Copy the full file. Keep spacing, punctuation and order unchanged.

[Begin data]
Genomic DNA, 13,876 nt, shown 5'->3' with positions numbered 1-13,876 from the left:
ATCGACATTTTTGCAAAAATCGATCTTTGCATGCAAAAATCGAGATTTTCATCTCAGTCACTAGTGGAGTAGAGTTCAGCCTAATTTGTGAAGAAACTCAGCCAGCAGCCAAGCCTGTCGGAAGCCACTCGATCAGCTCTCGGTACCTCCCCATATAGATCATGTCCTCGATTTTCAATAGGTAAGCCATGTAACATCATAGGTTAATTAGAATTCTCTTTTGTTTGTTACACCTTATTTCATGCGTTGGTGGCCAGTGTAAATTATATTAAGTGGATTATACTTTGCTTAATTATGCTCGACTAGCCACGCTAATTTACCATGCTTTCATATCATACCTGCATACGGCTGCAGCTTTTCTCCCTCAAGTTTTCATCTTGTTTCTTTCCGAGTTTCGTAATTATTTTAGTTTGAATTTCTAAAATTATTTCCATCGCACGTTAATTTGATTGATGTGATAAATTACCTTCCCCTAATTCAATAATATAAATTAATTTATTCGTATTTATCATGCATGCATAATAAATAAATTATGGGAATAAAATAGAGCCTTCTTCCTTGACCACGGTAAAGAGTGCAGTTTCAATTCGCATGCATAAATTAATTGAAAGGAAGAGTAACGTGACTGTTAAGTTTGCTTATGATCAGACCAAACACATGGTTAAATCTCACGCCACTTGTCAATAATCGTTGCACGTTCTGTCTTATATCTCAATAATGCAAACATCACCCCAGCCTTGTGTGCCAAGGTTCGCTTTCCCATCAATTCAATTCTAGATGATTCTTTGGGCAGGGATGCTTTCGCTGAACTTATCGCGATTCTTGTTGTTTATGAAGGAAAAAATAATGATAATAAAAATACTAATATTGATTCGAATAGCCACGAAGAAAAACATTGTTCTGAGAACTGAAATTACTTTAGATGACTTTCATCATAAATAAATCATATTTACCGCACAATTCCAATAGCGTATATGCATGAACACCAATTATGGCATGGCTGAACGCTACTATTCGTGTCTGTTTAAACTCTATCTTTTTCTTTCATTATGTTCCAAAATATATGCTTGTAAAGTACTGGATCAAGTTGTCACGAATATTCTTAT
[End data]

Genomic DNA, 13,876 nt, shown 5'->3' with positions numbered 1-13,876 from the left:
ATCGACATTTTTGCAAAAATCGATCTTTGCATGCAAAAATCGAGATTTTCATCTCAGTCACTAGTGGAGTAGAGTTCAGCCTAATTTGTGAAGAAACTCAGCCAGCAGCCAAGCCTGTCGGAAGCCACTCGATCAGCTCTCGGTACCTCCCCATATAGATCATGTCCTCGATTTTCAATAGGTAAGCCATGTAACATCATAGGTTAATTAGAATTCTCTTTTGTTTGTTACACCTTATTTCATGCGTTGGTGGCCAGTGTAAATTATATTAAGTGGATTATACTTTGCTTAATTATGCTCGACTAGCCACGCTAATTTACCATGCTTTCATATCATACCTGCATACGGCTGCAGCTTTTCTCCCTCAAGTTTTCATCTTGTTTCTTTCCGAGTTTCGTAATTATTTTAGTTTGAATTTCTAAAATTATTTCCATCGCACGTTAATTTGATTGATGTGATAAATTACCTTCCCCTAATTCAATAATATAAATTAATTTATTCGTATTTATCATGCATGCATAATAAATAAATTATGGGAATAAAATAGAGCCTTCTTCCTTGACCACGGTAAAGAGTGCAGTTTCAATTCGCATGCATAAATTAATTGAAAGGAAGAGTAACGTGACTGTTAAGTTTGCTTATGATCAGACCAAACACATGGTTAAATCTCACGCCACTTGTCAATAATCGTTGCACGTTCTGTCTTATATCTCAATAATGCAAACATCACCCCAGCCTTGTGTGCCAAGGTTCGCTTTCCCATCAATTCAATTCTAGATGATTCTTTGGGCAGGGATGCTTTCGCTGAACTTATCGCGATTCTTGTTGTTTATGAAGGAAAAAATAATGATAATAAAAATACTAATATTGATTCGAATAGCCACGAAGAAAAACATTGTTCTGAGAACTGAAATTACTTTAGATGACTTTCATCATAAATAAATCATATTTACCGCACAATTCCAATAGCGTATATGCATGAACACCAATTATGGCATGGCTGAACGCTACTATTCGTGTCTGTTTAAACTCTATCTTTTTCTTTCATTATGTTCCAAAATATATGCTTGTAAAGTACTGGATCAAGTTGTCACGAATATTCTTAT